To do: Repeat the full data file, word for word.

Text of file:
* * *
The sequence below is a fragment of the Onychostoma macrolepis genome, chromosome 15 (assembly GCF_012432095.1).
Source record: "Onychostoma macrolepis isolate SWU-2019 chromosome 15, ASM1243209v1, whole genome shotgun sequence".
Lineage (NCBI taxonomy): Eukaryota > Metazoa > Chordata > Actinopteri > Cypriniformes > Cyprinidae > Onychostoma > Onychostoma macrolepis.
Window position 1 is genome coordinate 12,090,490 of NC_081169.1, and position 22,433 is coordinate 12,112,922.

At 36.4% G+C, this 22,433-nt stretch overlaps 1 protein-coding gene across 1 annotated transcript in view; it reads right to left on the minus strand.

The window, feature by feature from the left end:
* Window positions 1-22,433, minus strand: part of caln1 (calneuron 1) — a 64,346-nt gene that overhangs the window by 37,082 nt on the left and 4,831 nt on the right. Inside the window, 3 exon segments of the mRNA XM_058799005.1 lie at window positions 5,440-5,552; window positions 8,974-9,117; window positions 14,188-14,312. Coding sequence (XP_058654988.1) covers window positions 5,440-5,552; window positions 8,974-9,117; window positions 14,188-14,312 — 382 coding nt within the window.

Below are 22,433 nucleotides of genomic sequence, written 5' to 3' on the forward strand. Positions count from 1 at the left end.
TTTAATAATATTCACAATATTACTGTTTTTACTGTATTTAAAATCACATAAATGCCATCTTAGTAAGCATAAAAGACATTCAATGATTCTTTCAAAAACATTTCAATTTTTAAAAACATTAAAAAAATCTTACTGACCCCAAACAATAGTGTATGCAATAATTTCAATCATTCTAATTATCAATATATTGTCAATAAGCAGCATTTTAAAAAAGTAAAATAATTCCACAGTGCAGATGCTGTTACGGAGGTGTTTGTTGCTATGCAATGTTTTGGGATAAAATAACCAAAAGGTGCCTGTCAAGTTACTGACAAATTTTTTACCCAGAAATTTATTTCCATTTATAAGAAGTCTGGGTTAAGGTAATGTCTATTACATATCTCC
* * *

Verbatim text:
The sequence below is a fragment of the Onychostoma macrolepis genome, chromosome 15 (assembly GCF_012432095.1).
Source record: "Onychostoma macrolepis isolate SWU-2019 chromosome 15, ASM1243209v1, whole genome shotgun sequence".
Lineage (NCBI taxonomy): Eukaryota > Metazoa > Chordata > Actinopteri > Cypriniformes > Cyprinidae > Onychostoma > Onychostoma macrolepis.
Window position 1 is genome coordinate 12,090,490 of NC_081169.1, and position 22,433 is coordinate 12,112,922.

At 36.4% G+C, this 22,433-nt stretch overlaps 1 protein-coding gene across 1 annotated transcript in view; it reads right to left on the minus strand.

The window, feature by feature from the left end:
* Window positions 1-22,433, minus strand: part of caln1 (calneuron 1) — a 64,346-nt gene that overhangs the window by 37,082 nt on the left and 4,831 nt on the right. Inside the window, 3 exon segments of the mRNA XM_058799005.1 lie at window positions 5,440-5,552; window positions 8,974-9,117; window positions 14,188-14,312. Coding sequence (XP_058654988.1) covers window positions 5,440-5,552; window positions 8,974-9,117; window positions 14,188-14,312 — 382 coding nt within the window.

Below are 22,433 nucleotides of genomic sequence, written 5' to 3' on the forward strand. Positions count from 1 at the left end.
TTTAATAATATTCACAATATTACTGTTTTTACTGTATTTAAAATCACATAAATGCCATCTTAGTAAGCATAAAAGACATTCAATGATTCTTTCAAAAACATTTCAATTTTTAAAAACATTAAAAAAATCTTACTGACCCCAAACAATAGTGTATGCAATAATTTCAATCATTCTAATTATCAATATATTGTCAATAAGCAGCATTTTAAAAAAGTAAAATAATTCCACAGTGCAGATGCTGTTACGGAGGTGTTTGTTGCTATGCAATGTTTTGGGATAAAATAACCAAAAGGTGCCTGTCAAGTTACTGACAAATTTTTTACCCAGAAATTTATTTCCATTTATAAGAAGTCTGGGTTAAGGTAATGTCTATTACATATCTCC